In 2018, trans woman Roxana Hernández died while held in ICE custody in New Mexico. Hernández had been transferred to various holding centres throughout the United States, and even spent five days in one of the dreaded “ice-boxes”, cells with extremely low temperatures. She was finally hospitalised with symptoms of pneumonia, dehydration, and complications associated with HIV. Organisations that accompany migrants described the event as an “institutional murder”.

On the migrant trail, trans women not only have to deal with violence and assaults, but also a multitude of legal, police, bureaucratic, and procedural obstacles from the moment they request asylum. These obstacles keep them in a state of complete vulnerability. In fact, many trans women end up returning to Honduras due to the impossibility of advancing their asylum requests. In addition to being forced to sign a document of detention and deportation from the country in which they requested asylum (like the majority of migrants who request protection), they are also exposed to degrading treatment and denial of support from the very authorities who are responsible for their protection. “The Honduran consul never arrived. Instead, he sent a very pretentious representative, who treated us very badly. I never had the opportunity to stay. I knew that remaining in detention would mean that I would have serious health problems as a result of what happened to me”, Grecia O’Hara explains.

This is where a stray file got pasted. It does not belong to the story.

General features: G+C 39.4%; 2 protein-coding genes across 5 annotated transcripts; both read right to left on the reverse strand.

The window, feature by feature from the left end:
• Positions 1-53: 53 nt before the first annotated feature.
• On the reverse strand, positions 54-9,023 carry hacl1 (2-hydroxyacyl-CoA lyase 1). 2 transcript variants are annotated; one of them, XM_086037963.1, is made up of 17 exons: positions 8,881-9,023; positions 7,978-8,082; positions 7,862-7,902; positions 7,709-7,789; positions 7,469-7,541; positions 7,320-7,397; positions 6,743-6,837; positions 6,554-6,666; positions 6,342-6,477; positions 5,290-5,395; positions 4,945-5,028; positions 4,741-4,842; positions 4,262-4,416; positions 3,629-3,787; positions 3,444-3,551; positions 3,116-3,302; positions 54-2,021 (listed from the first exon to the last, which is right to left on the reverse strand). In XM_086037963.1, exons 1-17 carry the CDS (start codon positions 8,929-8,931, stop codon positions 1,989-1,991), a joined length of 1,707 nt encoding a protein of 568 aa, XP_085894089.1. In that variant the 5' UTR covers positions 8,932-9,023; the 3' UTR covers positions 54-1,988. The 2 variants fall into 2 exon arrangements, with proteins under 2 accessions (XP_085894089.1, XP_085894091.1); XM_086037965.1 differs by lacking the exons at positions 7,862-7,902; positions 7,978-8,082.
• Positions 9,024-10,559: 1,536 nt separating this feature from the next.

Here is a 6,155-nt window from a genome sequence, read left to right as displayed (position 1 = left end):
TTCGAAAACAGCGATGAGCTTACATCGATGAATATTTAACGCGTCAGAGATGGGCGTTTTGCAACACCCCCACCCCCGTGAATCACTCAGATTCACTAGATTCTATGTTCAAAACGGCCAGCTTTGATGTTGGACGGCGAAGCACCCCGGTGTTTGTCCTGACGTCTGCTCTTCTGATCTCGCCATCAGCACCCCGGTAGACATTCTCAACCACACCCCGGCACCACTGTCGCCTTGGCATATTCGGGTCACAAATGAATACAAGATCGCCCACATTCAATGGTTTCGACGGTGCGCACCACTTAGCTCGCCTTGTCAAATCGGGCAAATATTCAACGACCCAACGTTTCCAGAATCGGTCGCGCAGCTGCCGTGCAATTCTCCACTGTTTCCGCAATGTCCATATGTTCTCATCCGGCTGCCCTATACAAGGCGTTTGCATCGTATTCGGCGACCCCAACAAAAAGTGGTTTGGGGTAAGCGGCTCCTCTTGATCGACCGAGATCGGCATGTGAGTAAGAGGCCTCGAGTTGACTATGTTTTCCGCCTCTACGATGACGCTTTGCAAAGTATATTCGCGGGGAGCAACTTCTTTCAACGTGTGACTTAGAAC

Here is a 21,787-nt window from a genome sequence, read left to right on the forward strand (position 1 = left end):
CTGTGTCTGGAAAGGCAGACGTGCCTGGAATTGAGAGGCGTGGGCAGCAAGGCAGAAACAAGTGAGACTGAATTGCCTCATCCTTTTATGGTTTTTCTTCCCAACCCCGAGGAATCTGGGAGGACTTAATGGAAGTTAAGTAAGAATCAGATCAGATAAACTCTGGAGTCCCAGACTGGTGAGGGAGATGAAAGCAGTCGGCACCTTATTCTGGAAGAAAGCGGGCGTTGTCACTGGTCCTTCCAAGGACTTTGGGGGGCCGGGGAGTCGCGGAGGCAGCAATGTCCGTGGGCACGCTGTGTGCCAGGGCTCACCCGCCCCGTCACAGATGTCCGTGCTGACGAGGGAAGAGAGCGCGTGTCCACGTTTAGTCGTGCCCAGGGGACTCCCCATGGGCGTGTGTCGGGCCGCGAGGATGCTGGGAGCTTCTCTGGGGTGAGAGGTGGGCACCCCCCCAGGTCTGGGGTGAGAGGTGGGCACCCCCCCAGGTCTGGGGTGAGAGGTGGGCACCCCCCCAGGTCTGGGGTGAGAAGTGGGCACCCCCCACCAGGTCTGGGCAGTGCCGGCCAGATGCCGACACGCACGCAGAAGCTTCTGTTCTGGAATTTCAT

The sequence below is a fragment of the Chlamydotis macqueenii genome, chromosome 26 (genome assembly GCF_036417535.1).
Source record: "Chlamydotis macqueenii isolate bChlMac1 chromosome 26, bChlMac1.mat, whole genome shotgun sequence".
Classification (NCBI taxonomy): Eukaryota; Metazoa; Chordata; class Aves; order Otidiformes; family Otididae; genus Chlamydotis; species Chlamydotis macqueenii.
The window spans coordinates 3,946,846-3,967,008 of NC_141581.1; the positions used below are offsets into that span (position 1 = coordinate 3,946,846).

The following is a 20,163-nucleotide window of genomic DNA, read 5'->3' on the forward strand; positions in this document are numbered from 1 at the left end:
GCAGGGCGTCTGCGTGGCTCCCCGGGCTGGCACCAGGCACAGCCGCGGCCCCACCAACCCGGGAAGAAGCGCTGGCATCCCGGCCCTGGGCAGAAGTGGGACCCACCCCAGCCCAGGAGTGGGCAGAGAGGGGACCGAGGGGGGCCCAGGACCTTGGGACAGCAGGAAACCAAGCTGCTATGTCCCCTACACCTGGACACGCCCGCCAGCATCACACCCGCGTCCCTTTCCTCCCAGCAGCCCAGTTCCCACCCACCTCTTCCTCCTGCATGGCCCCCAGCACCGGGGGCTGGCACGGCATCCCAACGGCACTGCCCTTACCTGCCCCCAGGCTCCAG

Returning to Where they Started

The trans women who are forced to return to Honduras find themselves in a country that remains trapped in the cycle of violence that led them to their decision to leave. “Returning to Honduras was difficult, as I had to perform sex work so that I could earn money and get back to Tegucigalpa”, J-Lo Córdova recalls. In fact, in light of the lack of progress made in recent years, in Honduras’s most recent Universal Periodic Review (UPR) in 2020, at least 19 states recommended that Honduras improve its protection of the LGBTI+ community, and combat the discrimination, high rates of impunity, and lack of investigations the community faces.